OK, then. How in the world are we supposed to believe that.

Acting AG Matthew Whitaker is on record calling special counsel Robert Mueller’s investigation a “witch hunt” and a “fraud.” Trump appointed him as acting attorney general after firing Jeff Sessions solely because Sessions recused himself from the Russia matter.

Now the senator wants us to believe (a) that Whitaker is OK with Mueller’s probe and (b) the president won’t order Whitaker to give Mueller the axe.

I don’t believe the first thing. The second matter, whether Trump will commit a supremely foolish act, is anyone’s guess. No one can predict what the president will do, not even Sen. Graham.

Whitaker’s appointment to lead the Justice Department fills me with dread. I fear the president will move to coerce Whitaker into forcing Mueller out. I also fear that Whitaker will do the president’s bidding. The result of all this will produce the mother of constitutional crises; believe me when I say that I do not want that to happen.

Moreover, given Sen. Graham’s dramatic change of heart regarding the president, I am disinclined to believe anything he says as well. Back when he was running against Trump for the GOP presidential nomination, he spoke candidly about Trump’s credentials for the nation’s top job — or, more to the point, the absence of credentials.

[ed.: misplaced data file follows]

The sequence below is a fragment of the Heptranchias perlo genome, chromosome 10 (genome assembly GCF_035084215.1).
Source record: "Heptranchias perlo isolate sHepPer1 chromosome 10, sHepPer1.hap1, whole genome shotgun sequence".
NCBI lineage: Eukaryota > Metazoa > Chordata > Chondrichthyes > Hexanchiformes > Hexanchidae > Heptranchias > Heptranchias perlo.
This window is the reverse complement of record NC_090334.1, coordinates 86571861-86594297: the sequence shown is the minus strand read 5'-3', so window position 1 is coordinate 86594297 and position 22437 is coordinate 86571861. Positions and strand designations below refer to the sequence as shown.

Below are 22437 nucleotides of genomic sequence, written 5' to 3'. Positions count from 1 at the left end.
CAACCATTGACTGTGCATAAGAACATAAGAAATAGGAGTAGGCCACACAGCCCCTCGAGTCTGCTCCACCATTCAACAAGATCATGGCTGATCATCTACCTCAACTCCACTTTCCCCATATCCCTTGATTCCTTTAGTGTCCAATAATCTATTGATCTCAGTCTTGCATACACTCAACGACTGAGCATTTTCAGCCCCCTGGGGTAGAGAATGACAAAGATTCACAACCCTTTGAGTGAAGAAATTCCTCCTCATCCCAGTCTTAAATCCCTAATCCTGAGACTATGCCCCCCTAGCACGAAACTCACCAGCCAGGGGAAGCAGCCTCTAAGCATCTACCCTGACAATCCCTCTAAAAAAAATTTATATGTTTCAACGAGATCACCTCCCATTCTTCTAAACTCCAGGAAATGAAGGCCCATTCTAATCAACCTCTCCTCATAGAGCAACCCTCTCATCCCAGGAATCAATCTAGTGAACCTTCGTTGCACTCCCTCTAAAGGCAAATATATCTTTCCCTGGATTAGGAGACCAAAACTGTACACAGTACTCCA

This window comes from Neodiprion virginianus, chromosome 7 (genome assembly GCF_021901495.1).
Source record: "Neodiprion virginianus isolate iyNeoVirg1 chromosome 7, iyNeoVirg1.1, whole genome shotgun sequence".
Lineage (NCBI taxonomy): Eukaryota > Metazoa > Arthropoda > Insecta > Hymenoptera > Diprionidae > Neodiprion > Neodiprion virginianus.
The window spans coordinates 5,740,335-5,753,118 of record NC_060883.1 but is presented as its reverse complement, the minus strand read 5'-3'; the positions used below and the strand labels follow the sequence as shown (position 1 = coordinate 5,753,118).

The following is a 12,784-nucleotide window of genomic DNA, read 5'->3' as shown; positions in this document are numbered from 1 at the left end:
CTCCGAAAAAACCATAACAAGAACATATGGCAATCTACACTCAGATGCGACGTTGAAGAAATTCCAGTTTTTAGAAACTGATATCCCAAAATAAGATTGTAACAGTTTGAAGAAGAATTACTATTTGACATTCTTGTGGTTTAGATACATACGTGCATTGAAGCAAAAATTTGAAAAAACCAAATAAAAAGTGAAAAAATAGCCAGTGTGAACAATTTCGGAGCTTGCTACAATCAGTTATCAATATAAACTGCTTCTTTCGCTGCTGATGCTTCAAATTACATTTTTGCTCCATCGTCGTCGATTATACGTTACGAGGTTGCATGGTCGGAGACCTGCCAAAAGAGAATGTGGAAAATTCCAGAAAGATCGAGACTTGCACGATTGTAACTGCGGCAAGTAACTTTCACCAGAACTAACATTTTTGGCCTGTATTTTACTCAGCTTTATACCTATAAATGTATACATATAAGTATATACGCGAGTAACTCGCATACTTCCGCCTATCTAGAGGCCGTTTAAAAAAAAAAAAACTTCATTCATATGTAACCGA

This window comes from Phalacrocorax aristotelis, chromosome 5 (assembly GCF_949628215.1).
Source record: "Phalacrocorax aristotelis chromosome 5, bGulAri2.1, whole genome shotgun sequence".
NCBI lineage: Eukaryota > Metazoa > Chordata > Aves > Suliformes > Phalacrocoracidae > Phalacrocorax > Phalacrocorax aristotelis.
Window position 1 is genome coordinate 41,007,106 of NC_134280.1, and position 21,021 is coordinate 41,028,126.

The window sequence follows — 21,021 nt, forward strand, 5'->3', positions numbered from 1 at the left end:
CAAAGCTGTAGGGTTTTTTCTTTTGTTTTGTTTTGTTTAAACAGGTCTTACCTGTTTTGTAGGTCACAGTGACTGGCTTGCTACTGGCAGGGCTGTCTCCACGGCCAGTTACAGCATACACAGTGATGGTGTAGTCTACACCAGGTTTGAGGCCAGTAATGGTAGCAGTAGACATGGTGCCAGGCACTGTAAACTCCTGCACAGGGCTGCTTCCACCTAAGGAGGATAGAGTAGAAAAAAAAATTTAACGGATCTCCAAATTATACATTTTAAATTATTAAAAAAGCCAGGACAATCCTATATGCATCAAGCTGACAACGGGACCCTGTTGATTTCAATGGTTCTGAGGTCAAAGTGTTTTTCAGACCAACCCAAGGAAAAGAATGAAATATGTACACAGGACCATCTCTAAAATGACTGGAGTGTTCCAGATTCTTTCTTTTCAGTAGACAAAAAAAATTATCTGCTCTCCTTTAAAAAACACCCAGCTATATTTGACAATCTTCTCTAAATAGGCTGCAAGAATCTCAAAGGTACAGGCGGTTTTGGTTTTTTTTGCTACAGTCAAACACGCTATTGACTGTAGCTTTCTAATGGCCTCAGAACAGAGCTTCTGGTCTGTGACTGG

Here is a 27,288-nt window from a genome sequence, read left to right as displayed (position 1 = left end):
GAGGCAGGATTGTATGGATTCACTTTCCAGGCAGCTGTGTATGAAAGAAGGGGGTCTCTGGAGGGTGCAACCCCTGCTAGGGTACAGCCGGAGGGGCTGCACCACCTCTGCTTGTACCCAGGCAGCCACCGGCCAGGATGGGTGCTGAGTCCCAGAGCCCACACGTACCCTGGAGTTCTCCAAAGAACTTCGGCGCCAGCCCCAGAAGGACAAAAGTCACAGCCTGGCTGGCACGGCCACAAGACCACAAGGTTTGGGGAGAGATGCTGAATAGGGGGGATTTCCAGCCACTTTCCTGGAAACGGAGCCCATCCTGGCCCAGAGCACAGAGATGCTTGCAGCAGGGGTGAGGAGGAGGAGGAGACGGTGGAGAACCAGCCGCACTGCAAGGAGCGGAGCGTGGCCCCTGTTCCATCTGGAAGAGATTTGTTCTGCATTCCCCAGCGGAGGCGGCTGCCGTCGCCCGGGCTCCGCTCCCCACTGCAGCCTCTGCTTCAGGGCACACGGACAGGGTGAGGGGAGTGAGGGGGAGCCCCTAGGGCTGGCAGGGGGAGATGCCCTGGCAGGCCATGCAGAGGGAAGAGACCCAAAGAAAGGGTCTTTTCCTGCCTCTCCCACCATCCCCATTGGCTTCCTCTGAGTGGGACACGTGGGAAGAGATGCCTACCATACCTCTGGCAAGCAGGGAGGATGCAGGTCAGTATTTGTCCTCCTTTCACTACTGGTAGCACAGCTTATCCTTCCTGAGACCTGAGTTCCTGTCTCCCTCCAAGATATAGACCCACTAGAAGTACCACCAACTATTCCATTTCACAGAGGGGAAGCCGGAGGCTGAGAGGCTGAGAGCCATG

Then Trump vanquished him. He got elected president. Now the senator has been slobbering all over Trump’s shoes, seeking to please him, possibly because he wants to become attorney general.

Is the senator to be believed now? I don’t think so.

Meanwhile, the Russia drama continues to play out.

I’ll just implore the powers that be — one more time! — to let Robert Mueller do his job. Let him finish his work.

Lock ‘n load, the ‘invaders’ have arrived!